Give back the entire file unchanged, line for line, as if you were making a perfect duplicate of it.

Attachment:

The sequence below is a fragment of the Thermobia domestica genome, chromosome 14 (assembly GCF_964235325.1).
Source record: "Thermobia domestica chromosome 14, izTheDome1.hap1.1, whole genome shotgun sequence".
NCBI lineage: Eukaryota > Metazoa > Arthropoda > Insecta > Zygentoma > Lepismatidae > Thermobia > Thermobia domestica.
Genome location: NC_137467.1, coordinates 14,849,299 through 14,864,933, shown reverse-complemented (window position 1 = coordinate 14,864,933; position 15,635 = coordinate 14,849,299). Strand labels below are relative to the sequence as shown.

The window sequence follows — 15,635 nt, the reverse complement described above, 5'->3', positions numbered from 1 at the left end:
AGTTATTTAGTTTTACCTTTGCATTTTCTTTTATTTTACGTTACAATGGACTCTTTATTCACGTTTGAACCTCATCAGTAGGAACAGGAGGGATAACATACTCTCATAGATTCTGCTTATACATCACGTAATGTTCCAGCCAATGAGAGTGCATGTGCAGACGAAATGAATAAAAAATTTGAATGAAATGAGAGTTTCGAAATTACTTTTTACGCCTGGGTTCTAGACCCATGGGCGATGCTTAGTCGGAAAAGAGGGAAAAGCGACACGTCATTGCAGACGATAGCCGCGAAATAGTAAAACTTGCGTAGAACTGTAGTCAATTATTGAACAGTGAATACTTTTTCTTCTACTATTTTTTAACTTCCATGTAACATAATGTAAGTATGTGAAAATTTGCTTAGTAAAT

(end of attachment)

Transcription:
The sequence below is a fragment of the Thermobia domestica genome, chromosome 14 (assembly GCF_964235325.1).
Source record: "Thermobia domestica chromosome 14, izTheDome1.hap1.1, whole genome shotgun sequence".
NCBI lineage: Eukaryota > Metazoa > Arthropoda > Insecta > Zygentoma > Lepismatidae > Thermobia > Thermobia domestica.
Genome location: NC_137467.1, coordinates 14,849,299 through 14,864,933, shown reverse-complemented (window position 1 = coordinate 14,864,933; position 15,635 = coordinate 14,849,299). Strand labels below are relative to the sequence as shown.

The window sequence follows — 15,635 nt, the reverse complement described above, 5'->3', positions numbered from 1 at the left end:
AGTTATTTAGTTTTACCTTTGCATTTTCTTTTATTTTACGTTACAATGGACTCTTTATTCACGTTTGAACCTCATCAGTAGGAACAGGAGGGATAACATACTCTCATAGATTCTGCTTATACATCACGTAATGTTCCAGCCAATGAGAGTGCATGTGCAGACGAAATGAATAAAAAATTTGAATGAAATGAGAGTTTCGAAATTACTTTTTACGCCTGGGTTCTAGACCCATGGGCGATGCTTAGTCGGAAAAGAGGGAAAAGCGACACGTCATTGCAGACGATAGCCGCGAAATAGTAAAACTTGCGTAGAACTGTAGTCAATTATTGAACAGTGAATACTTTTTCTTCTACTATTTTTTAACTTCCATGTAACATAATGTAAGTATGTGAAAATTTGCTTAGTAAAT